Michigan Municipal League President Jacqueline Noonan, Mayor of Utica.

Michigan Municipal League President Jacqueline Noonan, Mayor of Utica.

Q: How can we get the governor and lawmakers to understand the importance of placemaking?
A: “We have to share information like the UM study with them directly. We also need to make sure they get the league’s excellent printed materials, such as the book, The Economics of Place: The Value of Building Communities Around People and the MIPlace materials. To borrow from what the governor says, we need to have Relentless Positive Contact with state officials about the importance of placemaking so no matter what direction they turn they are going to see it.”

Read the placemaking UM report here. Read the UM press release. Read the League’s Placemaking blog post on the study.

View a recent Michigan Municipal League Review magazine article about Noonan and how her community is using placemaking as part of its rebirth.

Matt Bach is director of media relations for the Michigan Municipal League. He can be reached at mbach@mml.org and (734) 669-6317.

Brighton is one of many Michigan cities to embrace the placemaking concept.

Brighton is one of many Michigan cities to embrace the placemaking concept.

A new study released today (Jan. 22, 2014) by the University of Michigan’s Ford School of Public Policy shows that more local governments than ever before are utilizing placemaking as an economic development tool in their communities.

The Michigan Municipal League for several years has promoted placemaking as an economic driver and it’s extremely encouraging to see the concept taking hold and making a different in so many Michigan communities, said League CEO and Executive Director Dan Gilmartin.

“These survey results further prove that local government leaders not only increasingly talk the placemaking talk, but that they also walk the placemaking walk,” Gilmartin said.

Placemaking is a community and economic development strategy that attempts to capitalize on local assets to create appealing and unique places where people want to live, work, and play.

“In placemaking, communities use what they have whether it’s arts, cultural amenities, parks, architectural design, lakes or walkable streets to create a strong bond between people and the places they live,” said Tom Ivacko, administrator and program manager for the Ford School’s Center for Local, State, and Urban Policy (CLOSUP).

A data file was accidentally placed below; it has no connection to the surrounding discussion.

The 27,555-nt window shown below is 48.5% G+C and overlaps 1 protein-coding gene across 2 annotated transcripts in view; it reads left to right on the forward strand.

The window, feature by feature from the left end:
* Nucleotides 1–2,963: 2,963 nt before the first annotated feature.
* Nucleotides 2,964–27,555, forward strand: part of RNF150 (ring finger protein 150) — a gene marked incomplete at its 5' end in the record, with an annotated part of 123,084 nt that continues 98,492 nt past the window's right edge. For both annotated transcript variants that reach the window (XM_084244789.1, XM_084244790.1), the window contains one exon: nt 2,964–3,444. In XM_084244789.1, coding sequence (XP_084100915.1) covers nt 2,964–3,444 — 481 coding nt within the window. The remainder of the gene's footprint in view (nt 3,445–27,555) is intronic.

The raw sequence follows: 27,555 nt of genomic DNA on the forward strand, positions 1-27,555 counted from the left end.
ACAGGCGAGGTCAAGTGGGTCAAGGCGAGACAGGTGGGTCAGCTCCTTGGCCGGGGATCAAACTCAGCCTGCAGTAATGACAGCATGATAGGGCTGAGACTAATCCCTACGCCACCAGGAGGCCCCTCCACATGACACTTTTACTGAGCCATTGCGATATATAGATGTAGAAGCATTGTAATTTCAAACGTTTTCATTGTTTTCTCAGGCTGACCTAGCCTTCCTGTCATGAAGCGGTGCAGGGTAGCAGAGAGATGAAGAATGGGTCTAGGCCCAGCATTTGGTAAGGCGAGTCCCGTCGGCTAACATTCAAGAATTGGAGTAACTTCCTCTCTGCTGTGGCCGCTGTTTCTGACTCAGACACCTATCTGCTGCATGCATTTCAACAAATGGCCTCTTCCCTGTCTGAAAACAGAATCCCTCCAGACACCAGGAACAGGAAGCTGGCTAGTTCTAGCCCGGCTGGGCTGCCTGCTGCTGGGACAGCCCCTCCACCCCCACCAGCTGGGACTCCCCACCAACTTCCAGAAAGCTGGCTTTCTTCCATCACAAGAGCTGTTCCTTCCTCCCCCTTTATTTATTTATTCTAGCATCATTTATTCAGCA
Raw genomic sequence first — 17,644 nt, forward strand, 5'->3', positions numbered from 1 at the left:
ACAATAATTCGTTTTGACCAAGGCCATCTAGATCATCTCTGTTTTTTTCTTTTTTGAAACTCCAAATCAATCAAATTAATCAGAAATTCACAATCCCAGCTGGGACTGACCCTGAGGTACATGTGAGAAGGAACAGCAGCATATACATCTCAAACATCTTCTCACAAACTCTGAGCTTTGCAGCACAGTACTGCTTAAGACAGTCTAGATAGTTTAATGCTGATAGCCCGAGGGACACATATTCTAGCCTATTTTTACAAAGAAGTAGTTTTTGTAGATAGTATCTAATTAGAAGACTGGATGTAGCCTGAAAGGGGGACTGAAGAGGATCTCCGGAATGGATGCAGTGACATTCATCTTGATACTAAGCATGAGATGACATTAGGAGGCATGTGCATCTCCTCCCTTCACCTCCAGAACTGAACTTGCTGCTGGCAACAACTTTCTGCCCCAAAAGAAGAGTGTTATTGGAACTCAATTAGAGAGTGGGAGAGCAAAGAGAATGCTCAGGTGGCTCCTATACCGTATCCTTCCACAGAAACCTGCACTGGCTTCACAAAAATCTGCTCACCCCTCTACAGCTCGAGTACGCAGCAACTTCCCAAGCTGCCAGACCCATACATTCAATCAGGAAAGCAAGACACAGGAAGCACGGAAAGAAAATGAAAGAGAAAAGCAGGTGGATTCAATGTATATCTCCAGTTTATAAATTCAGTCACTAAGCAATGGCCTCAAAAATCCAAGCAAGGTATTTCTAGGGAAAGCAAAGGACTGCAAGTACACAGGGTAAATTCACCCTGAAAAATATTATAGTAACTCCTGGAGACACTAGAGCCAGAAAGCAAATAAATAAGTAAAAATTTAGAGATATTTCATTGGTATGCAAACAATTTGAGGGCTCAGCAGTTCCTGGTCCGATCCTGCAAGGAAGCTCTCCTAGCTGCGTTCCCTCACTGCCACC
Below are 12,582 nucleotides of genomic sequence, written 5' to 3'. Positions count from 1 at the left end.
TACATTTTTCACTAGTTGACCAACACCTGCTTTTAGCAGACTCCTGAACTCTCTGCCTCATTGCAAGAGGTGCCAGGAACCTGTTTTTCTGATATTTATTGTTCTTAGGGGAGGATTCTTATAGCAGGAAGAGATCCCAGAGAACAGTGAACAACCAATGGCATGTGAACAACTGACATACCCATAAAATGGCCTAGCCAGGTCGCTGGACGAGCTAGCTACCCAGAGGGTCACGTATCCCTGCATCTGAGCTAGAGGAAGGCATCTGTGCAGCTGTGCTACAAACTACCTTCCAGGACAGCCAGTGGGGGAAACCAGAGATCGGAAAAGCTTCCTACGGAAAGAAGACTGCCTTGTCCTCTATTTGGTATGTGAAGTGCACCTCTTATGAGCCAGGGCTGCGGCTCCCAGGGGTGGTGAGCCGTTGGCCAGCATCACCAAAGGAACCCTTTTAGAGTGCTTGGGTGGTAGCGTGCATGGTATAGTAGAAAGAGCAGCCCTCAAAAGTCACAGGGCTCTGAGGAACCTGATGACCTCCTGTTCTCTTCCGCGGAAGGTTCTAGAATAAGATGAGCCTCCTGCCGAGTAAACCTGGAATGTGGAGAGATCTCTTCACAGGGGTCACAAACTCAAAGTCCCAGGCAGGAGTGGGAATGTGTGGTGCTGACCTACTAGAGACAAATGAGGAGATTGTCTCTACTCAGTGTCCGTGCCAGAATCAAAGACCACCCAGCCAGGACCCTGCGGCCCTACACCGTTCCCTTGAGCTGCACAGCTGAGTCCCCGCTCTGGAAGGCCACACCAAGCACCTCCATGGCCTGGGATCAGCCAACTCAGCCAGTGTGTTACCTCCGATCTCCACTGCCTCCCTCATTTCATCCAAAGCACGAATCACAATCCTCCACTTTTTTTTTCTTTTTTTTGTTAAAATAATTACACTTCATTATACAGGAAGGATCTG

The poll, part of the Michigan Public Policy Survey series at CLOSUP, reports:

- 51 percent of Michigan’s local leaders say they believe placemaking can be effective
in their jurisdictions as of 2013, compared to 39 percent who reported confidence in
placemaking’s effectiveness in 2009.

- Even in jurisdictions that are not engaged in placemaking efforts, 35 percent of local leaders say it would be an effective strategy for their jurisdictions, and just 12 percent believe it would be ineffective.

- Local leaders see links between placemaking and entrepreneurship, but say they face barriers to attracting more entrepreneurs including access to capital (72 percent), unappealing buildings and landscape design (29 percent), deteriorating infrastructure (27 percent), lack of late night entertainment (26 percent) and information technology infrastructure (21 percent).

- Jurisdictions in Southeast Michigan (55 percent) were the most likely to pursue placemaking in 2013, followed by those in the Upper Peninsula (37 percent), the
Northern Lower Peninsula (33 percent), the Southwest and West Central Lower Peninsula (each at 29 percent), and the East Central Lower Peninsula (25 percent).

The League and other proponents of place-based economic development argue that by creating vibrant downtowns, neighborhoods, or public spaces, and improving a community’s quality of life, talented workers will be drawn to move there, and they will attract new businesses as well as start their own.

View the full report herehttp://closup.umich.edu/files/mpps-spring-2013-placemaking.pdf. View a press release about it here. And you can go to placemaking.mml.org for more on the placemaking concept and examples of placemaking in action throughout Michigan

Matt Bach is director of media relations for the Michigan Municipal League. He can be reached at mbach@mml.org and (734) 669-6317.